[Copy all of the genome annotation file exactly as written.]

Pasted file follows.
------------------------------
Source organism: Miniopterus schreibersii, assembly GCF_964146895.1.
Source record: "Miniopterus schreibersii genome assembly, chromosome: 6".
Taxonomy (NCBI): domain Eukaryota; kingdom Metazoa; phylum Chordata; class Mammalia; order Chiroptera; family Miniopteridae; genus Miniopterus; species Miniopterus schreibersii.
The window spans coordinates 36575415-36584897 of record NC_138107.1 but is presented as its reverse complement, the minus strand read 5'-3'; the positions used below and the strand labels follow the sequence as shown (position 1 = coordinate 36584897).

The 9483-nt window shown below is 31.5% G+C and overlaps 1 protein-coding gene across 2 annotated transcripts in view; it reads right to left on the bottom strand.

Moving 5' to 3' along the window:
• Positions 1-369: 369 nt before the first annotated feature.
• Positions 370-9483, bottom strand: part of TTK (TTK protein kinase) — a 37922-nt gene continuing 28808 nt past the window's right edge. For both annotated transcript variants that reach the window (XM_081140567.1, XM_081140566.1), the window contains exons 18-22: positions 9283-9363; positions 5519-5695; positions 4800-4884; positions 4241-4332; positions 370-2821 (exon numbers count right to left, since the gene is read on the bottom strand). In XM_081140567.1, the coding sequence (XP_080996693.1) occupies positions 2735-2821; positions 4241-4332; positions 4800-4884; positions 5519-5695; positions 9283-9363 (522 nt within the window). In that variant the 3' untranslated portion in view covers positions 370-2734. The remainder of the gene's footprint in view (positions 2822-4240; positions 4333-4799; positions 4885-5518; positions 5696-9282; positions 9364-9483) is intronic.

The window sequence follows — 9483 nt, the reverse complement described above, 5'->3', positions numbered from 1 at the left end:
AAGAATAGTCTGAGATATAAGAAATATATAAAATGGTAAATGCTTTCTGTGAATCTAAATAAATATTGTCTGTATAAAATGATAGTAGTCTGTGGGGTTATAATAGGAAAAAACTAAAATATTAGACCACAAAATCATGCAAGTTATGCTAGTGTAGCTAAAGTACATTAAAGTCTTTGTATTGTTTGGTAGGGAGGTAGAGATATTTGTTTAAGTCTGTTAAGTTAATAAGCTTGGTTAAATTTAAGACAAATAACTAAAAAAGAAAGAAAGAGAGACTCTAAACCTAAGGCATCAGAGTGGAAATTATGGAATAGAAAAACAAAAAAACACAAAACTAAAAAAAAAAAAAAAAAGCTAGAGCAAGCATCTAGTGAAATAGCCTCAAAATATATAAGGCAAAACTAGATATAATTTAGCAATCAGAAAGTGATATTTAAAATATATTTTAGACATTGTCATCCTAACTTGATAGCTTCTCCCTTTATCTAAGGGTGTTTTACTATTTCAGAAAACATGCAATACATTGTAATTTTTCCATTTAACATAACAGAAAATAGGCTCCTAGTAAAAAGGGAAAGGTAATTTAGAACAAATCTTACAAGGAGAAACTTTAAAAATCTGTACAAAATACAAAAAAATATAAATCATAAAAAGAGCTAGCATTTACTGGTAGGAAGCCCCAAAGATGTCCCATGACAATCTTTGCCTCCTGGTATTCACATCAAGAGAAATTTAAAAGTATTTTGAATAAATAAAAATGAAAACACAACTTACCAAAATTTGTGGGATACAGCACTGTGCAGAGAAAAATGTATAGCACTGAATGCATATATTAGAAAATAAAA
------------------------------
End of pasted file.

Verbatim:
Source organism: Miniopterus schreibersii, assembly GCF_964146895.1.
Source record: "Miniopterus schreibersii genome assembly, chromosome: 6".
Taxonomy (NCBI): domain Eukaryota; kingdom Metazoa; phylum Chordata; class Mammalia; order Chiroptera; family Miniopteridae; genus Miniopterus; species Miniopterus schreibersii.
The window spans coordinates 36575415-36584897 of record NC_138107.1 but is presented as its reverse complement, the minus strand read 5'-3'; the positions used below and the strand labels follow the sequence as shown (position 1 = coordinate 36584897).

The 9483-nt window shown below is 31.5% G+C and overlaps 1 protein-coding gene across 2 annotated transcripts in view; it reads right to left on the bottom strand.

Moving 5' to 3' along the window:
• Positions 1-369: 369 nt before the first annotated feature.
• Positions 370-9483, bottom strand: part of TTK (TTK protein kinase) — a 37922-nt gene continuing 28808 nt past the window's right edge. For both annotated transcript variants that reach the window (XM_081140567.1, XM_081140566.1), the window contains exons 18-22: positions 9283-9363; positions 5519-5695; positions 4800-4884; positions 4241-4332; positions 370-2821 (exon numbers count right to left, since the gene is read on the bottom strand). In XM_081140567.1, the coding sequence (XP_080996693.1) occupies positions 2735-2821; positions 4241-4332; positions 4800-4884; positions 5519-5695; positions 9283-9363 (522 nt within the window). In that variant the 3' untranslated portion in view covers positions 370-2734. The remainder of the gene's footprint in view (positions 2822-4240; positions 4333-4799; positions 4885-5518; positions 5696-9282; positions 9364-9483) is intronic.

The window sequence follows — 9483 nt, the reverse complement described above, 5'->3', positions numbered from 1 at the left end:
AAGAATAGTCTGAGATATAAGAAATATATAAAATGGTAAATGCTTTCTGTGAATCTAAATAAATATTGTCTGTATAAAATGATAGTAGTCTGTGGGGTTATAATAGGAAAAAACTAAAATATTAGACCACAAAATCATGCAAGTTATGCTAGTGTAGCTAAAGTACATTAAAGTCTTTGTATTGTTTGGTAGGGAGGTAGAGATATTTGTTTAAGTCTGTTAAGTTAATAAGCTTGGTTAAATTTAAGACAAATAACTAAAAAAGAAAGAAAGAGAGACTCTAAACCTAAGGCATCAGAGTGGAAATTATGGAATAGAAAAACAAAAAAACACAAAACTAAAAAAAAAAAAAAAAAGCTAGAGCAAGCATCTAGTGAAATAGCCTCAAAATATATAAGGCAAAACTAGATATAATTTAGCAATCAGAAAGTGATATTTAAAATATATTTTAGACATTGTCATCCTAACTTGATAGCTTCTCCCTTTATCTAAGGGTGTTTTACTATTTCAGAAAACATGCAATACATTGTAATTTTTCCATTTAACATAACAGAAAATAGGCTCCTAGTAAAAAGGGAAAGGTAATTTAGAACAAATCTTACAAGGAGAAACTTTAAAAATCTGTACAAAATACAAAAAAATATAAATCATAAAAAGAGCTAGCATTTACTGGTAGGAAGCCCCAAAGATGTCCCATGACAATCTTTGCCTCCTGGTATTCACATCAAGAGAAATTTAAAAGTATTTTGAATAAATAAAAATGAAAACACAACTTACCAAAATTTGTGGGATACAGCACTGTGCAGAGAAAAATGTATAGCACTGAATGCATATATTAGAAAATAAAA